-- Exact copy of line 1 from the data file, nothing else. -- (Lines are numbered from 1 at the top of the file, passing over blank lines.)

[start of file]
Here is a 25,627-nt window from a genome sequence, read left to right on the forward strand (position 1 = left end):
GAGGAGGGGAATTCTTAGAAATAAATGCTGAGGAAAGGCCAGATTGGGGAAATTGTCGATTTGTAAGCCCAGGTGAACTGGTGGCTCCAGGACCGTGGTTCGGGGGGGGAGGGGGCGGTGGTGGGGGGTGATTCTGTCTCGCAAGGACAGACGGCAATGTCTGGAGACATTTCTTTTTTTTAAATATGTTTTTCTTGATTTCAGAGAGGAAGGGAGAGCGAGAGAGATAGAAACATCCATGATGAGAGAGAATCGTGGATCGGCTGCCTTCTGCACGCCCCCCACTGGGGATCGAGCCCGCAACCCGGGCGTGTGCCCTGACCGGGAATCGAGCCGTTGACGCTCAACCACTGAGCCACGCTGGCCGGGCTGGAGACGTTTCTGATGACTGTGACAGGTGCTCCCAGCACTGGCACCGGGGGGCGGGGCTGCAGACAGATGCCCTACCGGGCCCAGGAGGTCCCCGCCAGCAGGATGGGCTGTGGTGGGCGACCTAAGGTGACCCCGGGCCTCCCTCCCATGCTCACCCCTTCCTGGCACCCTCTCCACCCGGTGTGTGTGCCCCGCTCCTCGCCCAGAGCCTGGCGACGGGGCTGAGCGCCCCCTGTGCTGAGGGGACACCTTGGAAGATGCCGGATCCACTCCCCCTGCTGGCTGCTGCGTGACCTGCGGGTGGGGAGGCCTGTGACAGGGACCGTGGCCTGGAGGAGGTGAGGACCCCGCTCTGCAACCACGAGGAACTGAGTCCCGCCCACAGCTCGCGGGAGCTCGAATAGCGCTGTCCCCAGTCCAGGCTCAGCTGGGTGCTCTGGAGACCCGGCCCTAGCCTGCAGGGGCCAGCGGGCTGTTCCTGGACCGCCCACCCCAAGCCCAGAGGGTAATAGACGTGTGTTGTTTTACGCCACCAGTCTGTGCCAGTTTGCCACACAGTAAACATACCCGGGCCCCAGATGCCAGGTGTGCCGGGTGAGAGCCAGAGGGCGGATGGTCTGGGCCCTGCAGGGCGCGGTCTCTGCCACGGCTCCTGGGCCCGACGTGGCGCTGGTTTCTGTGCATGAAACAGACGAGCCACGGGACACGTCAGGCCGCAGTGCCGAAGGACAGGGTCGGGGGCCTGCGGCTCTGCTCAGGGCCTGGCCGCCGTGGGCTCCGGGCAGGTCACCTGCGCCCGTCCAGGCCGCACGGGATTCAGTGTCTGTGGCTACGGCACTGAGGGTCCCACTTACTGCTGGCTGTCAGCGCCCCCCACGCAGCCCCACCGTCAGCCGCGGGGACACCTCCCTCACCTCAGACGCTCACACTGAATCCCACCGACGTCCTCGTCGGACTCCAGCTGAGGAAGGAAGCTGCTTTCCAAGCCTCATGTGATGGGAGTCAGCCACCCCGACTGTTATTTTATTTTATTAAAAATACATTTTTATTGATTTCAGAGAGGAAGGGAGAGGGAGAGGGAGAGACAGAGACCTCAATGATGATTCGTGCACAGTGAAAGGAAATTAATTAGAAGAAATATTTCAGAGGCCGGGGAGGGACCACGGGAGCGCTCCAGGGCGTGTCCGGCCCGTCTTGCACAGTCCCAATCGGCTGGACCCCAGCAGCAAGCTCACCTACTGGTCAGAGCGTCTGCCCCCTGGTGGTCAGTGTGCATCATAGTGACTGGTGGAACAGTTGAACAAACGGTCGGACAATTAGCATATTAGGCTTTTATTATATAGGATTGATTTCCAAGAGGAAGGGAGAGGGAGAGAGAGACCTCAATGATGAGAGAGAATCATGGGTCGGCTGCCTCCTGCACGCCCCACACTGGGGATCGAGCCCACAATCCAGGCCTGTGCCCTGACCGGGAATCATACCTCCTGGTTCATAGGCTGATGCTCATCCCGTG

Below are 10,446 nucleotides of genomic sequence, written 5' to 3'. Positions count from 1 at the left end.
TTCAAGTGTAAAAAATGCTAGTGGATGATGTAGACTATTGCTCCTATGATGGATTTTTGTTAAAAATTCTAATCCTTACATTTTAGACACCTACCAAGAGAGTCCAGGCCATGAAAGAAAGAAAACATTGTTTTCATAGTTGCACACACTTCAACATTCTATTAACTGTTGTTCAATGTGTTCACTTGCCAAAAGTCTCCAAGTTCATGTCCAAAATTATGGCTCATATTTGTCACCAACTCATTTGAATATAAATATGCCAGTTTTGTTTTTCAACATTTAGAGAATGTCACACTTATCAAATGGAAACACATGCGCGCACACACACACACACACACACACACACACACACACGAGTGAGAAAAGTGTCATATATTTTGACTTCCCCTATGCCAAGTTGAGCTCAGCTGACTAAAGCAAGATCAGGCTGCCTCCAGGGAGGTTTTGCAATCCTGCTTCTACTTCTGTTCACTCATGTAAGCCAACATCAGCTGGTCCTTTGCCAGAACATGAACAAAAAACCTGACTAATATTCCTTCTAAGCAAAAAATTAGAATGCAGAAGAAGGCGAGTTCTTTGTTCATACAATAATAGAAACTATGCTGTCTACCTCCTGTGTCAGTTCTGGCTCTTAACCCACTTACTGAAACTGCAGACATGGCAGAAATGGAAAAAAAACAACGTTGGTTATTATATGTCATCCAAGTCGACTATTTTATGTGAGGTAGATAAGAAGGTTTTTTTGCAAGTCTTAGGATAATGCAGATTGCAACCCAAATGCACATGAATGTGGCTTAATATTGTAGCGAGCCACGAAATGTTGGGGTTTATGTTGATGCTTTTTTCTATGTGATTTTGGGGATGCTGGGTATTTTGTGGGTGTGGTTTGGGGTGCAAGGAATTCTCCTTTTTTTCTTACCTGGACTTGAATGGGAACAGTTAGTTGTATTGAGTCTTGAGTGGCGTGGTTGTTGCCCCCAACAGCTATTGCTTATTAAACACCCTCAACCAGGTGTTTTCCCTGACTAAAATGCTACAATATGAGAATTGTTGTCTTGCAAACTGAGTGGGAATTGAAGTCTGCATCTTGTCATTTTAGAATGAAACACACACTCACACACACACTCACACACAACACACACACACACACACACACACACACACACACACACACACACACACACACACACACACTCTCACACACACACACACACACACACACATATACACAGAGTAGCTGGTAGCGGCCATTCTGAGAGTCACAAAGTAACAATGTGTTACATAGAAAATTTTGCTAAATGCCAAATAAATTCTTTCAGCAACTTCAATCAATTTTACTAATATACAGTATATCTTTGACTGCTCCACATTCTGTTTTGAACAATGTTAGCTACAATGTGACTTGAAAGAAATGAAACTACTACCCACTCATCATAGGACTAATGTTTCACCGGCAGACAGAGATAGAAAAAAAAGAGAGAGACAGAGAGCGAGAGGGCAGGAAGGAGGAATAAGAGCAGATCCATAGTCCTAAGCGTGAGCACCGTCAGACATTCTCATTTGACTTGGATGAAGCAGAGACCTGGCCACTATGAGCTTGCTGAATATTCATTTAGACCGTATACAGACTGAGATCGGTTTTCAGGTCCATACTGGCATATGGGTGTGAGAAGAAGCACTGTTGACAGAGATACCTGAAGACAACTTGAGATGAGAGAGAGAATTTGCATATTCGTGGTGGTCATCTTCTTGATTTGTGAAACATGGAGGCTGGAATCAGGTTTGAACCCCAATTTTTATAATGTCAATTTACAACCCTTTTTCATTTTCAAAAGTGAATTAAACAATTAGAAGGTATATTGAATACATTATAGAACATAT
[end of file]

Here is a 25,627-nt window from a genome sequence, read left to right on the forward strand (position 1 = left end):